From day 4 to day 9, the cell division rate was lower in RNAi-AtTCTP leaves, suggesting slower mitotic growth at early development stages compared with the WT (Fig. 3I). Average cell cycle duration in the whole leaf was estimated as the inverse of the relative cell division rate. Between day 4 and day 7 after sowing, when growth is mediated through cell division (19), the average cell cycle duration was about 4 h longer in the RNAi-AtTCTP leaf primordia compared with the WT. For example, at day 5, cell cycle durations were 17 h in WT and 21 h in RNAi-AtTCTP plants. It should be noted that the duration of leaf expansion and that of proliferative growth were similar between the WT and the RNAi-AtTCTP plants (Fig. 3 F and H). Therefore, the observed longer cell cycle in RNAi-AtTCTP plants is likely related to the observed cell number reduction and subsequent organ size reduction associated to the loss of function for AtTCTP. Furthermore, in contrast to RNAi-AtTCTP plants grown in soil, the reduction of cell numbers in the leaves of RNAi-AtTCTP grown in vitro was not compensated by an increase in the final cell size. It appears that in vitro culturing perturbed the compensation process observed in the RNAi-AtTCTP leaf. A comparable scenario has been observed for plants mutant for the SWP gene where compensation mechanisms were observed in swp plants grown in soil but not in swp plants grown in vitro (20). Hence, the in vitro data corroborate that the observed increase in cell expansion in leaves and petals of RNAi-AtTCTP and tctp knockout lines is likely independent of TCTP function.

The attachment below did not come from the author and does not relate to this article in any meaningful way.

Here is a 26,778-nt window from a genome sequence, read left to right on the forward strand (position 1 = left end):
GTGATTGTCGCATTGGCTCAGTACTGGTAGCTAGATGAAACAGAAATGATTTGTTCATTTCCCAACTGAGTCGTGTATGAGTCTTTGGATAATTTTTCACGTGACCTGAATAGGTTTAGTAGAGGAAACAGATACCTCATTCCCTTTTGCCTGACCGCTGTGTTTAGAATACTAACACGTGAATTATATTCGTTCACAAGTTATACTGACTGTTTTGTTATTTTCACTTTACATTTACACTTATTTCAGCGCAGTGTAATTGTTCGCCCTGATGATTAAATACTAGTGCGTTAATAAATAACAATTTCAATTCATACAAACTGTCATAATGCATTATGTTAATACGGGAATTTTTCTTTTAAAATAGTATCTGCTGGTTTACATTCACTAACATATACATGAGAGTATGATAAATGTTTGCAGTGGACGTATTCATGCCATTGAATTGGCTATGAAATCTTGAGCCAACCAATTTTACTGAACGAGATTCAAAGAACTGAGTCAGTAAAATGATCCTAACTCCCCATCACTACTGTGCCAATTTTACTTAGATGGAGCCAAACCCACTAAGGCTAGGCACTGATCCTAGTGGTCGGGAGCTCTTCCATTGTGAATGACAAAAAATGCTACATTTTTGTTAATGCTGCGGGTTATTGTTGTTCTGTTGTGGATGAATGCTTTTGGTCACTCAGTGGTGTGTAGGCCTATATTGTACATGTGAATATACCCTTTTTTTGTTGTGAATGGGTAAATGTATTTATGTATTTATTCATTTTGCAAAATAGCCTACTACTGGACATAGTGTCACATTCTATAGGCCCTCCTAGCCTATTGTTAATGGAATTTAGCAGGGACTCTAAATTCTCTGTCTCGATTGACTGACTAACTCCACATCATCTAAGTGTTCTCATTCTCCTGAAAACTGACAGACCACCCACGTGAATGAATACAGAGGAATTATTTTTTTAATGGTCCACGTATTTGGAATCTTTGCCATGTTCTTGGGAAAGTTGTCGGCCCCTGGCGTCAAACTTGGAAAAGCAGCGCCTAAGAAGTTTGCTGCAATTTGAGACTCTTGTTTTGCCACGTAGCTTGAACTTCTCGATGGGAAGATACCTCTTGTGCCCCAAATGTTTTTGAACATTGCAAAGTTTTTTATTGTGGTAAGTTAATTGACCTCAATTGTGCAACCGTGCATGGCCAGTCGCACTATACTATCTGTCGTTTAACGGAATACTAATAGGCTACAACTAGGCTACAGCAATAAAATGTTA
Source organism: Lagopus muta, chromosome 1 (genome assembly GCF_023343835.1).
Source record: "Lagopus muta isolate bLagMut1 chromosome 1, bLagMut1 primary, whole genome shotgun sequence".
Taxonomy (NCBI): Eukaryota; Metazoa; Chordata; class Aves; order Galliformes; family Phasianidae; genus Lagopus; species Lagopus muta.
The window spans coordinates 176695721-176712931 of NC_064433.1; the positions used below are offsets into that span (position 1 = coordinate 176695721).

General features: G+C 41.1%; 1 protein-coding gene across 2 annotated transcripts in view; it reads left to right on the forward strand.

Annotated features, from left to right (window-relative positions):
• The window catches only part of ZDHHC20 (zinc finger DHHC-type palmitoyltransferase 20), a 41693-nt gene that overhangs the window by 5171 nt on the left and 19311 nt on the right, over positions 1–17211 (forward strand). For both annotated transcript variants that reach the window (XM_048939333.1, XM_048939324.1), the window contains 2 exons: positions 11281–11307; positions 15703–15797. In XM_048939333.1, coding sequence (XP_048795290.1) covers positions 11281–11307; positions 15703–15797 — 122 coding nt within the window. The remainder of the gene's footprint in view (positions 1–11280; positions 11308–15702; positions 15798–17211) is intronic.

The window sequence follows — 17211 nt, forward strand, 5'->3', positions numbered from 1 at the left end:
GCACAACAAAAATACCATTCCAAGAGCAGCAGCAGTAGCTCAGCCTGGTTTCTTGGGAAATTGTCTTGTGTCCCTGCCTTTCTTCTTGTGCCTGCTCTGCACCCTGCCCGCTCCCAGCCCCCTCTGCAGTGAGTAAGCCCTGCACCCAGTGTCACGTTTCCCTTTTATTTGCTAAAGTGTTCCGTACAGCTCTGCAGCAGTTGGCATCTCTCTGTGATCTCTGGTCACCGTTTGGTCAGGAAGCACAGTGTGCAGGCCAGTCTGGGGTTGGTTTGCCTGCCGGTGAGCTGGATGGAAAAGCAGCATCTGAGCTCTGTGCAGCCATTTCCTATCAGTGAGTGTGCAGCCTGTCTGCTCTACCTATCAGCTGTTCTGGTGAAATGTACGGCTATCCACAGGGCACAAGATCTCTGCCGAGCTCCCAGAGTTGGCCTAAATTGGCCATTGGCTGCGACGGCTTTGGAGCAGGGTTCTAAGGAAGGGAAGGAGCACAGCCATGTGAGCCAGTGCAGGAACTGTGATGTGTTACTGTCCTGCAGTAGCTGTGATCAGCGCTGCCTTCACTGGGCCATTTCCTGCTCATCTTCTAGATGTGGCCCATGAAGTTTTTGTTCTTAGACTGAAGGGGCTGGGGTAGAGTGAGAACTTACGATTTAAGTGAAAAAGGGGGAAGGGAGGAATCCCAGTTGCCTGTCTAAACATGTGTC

To investigate the role of plant TCTP in cell cycle progression, we generated tobacco BY-2 cells expressing an RNAi targeted to Nicotiana tabaccum NtTCTP (line RNAi-NtTCTP). The real time quantitative PCR (qRT-PCR) and Western blot analyses showed very low levels of NtTCTP mRNA and protein accumulations in the RNAi-NtTCTP cells (Figs. 4 A and D). We synchronized BY-2 cells with aphidicholin and then determined their mitotic index (the percentage of mitotic cells) (Fig. 4B). After aphidicholin release (AAR), WT BY-2 cells exhibited a mitotic peak of about 47% at 9 h AAR, whereas RNAi-NtTCTP BY-2 cells exhibited a delayed mitosis 13 h AAR and only 10% of the mutant cells were in mitosis. This mitotic index state was maintained over time in RNAi-NtTCTP cells. DNA content measurements (Fig. 4C) showed a normal progression of cell cycle over time in WT BY-2 with a rapid reduction of G1 cells 2 h AAR and a concomitant increase of G2 cells. Mitosis occurred 8 h, 10 h and 13 h AAR with a rapid reduction of G2 cells and an increase in G1 cell numbers. As expected, RNAi-NtTCTP BY-2 cells were severely delayed in cell cycle progression. The number of RNAi-NtTCTP cells at G1 remained high 2 h AAR and continued as such 8 h, 10 h, 13 h and 22 h AAR. Cells entering G2 phase were also severely delayed in RNAi-NtTCTP BY-2 with a higher number of cells at 6 h, compared with 2 h in WT BY-2. Therefore, the RNAi-NtTCTP cells exhibit a prolonged G1 phase, which results in a delay of at least 4 h for cells to reach G2/M phase.

Fig. 4.
Plant TCTP controls cell cycle duration (A) Western blot analysis of NtTCTP protein accumulation in WT and RNAi-NtTCTP BY-2 cells using anti-AtTCTP antibody. Coomassie staining of total proteins is shown as control (Bottom). (B) Mitotic index of synchronized ...